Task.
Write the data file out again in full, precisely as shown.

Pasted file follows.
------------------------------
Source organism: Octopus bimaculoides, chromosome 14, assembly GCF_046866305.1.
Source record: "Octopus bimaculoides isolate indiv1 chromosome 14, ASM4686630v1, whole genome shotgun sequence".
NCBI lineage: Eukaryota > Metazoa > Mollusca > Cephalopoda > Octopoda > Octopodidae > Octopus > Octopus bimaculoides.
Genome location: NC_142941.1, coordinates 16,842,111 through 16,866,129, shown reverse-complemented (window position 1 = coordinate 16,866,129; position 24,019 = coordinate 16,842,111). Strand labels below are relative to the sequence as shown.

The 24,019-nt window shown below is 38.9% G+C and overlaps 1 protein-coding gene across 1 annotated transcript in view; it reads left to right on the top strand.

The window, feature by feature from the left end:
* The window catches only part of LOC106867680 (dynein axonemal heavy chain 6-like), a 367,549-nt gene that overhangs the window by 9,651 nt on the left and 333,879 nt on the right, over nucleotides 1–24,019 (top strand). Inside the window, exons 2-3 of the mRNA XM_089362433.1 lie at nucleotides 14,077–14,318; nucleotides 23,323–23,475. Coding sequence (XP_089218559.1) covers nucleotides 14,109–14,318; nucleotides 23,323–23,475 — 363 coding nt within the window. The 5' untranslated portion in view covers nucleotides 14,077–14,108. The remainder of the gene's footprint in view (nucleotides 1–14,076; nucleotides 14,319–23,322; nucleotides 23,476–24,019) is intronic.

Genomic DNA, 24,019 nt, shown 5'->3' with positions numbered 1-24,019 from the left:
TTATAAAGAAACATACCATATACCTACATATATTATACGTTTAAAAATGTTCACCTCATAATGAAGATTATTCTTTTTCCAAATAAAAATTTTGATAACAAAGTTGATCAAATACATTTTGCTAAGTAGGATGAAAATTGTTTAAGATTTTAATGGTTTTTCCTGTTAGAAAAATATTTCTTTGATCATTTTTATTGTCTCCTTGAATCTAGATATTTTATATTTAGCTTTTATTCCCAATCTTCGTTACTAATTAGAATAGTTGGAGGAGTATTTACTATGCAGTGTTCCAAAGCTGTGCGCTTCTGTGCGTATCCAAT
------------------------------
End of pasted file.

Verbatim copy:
Source organism: Octopus bimaculoides, chromosome 14, assembly GCF_046866305.1.
Source record: "Octopus bimaculoides isolate indiv1 chromosome 14, ASM4686630v1, whole genome shotgun sequence".
NCBI lineage: Eukaryota > Metazoa > Mollusca > Cephalopoda > Octopoda > Octopodidae > Octopus > Octopus bimaculoides.
Genome location: NC_142941.1, coordinates 16,842,111 through 16,866,129, shown reverse-complemented (window position 1 = coordinate 16,866,129; position 24,019 = coordinate 16,842,111). Strand labels below are relative to the sequence as shown.

The 24,019-nt window shown below is 38.9% G+C and overlaps 1 protein-coding gene across 1 annotated transcript in view; it reads left to right on the top strand.

The window, feature by feature from the left end:
* The window catches only part of LOC106867680 (dynein axonemal heavy chain 6-like), a 367,549-nt gene that overhangs the window by 9,651 nt on the left and 333,879 nt on the right, over nucleotides 1–24,019 (top strand). Inside the window, exons 2-3 of the mRNA XM_089362433.1 lie at nucleotides 14,077–14,318; nucleotides 23,323–23,475. Coding sequence (XP_089218559.1) covers nucleotides 14,109–14,318; nucleotides 23,323–23,475 — 363 coding nt within the window. The 5' untranslated portion in view covers nucleotides 14,077–14,108. The remainder of the gene's footprint in view (nucleotides 1–14,076; nucleotides 14,319–23,322; nucleotides 23,476–24,019) is intronic.

Genomic DNA, 24,019 nt, shown 5'->3' with positions numbered 1-24,019 from the left:
TTATAAAGAAACATACCATATACCTACATATATTATACGTTTAAAAATGTTCACCTCATAATGAAGATTATTCTTTTTCCAAATAAAAATTTTGATAACAAAGTTGATCAAATACATTTTGCTAAGTAGGATGAAAATTGTTTAAGATTTTAATGGTTTTTCCTGTTAGAAAAATATTTCTTTGATCATTTTTATTGTCTCCTTGAATCTAGATATTTTATATTTAGCTTTTATTCCCAATCTTCGTTACTAATTAGAATAGTTGGAGGAGTATTTACTATGCAGTGTTCCAAAGCTGTGCGCTTCTGTGCGTATCCAAT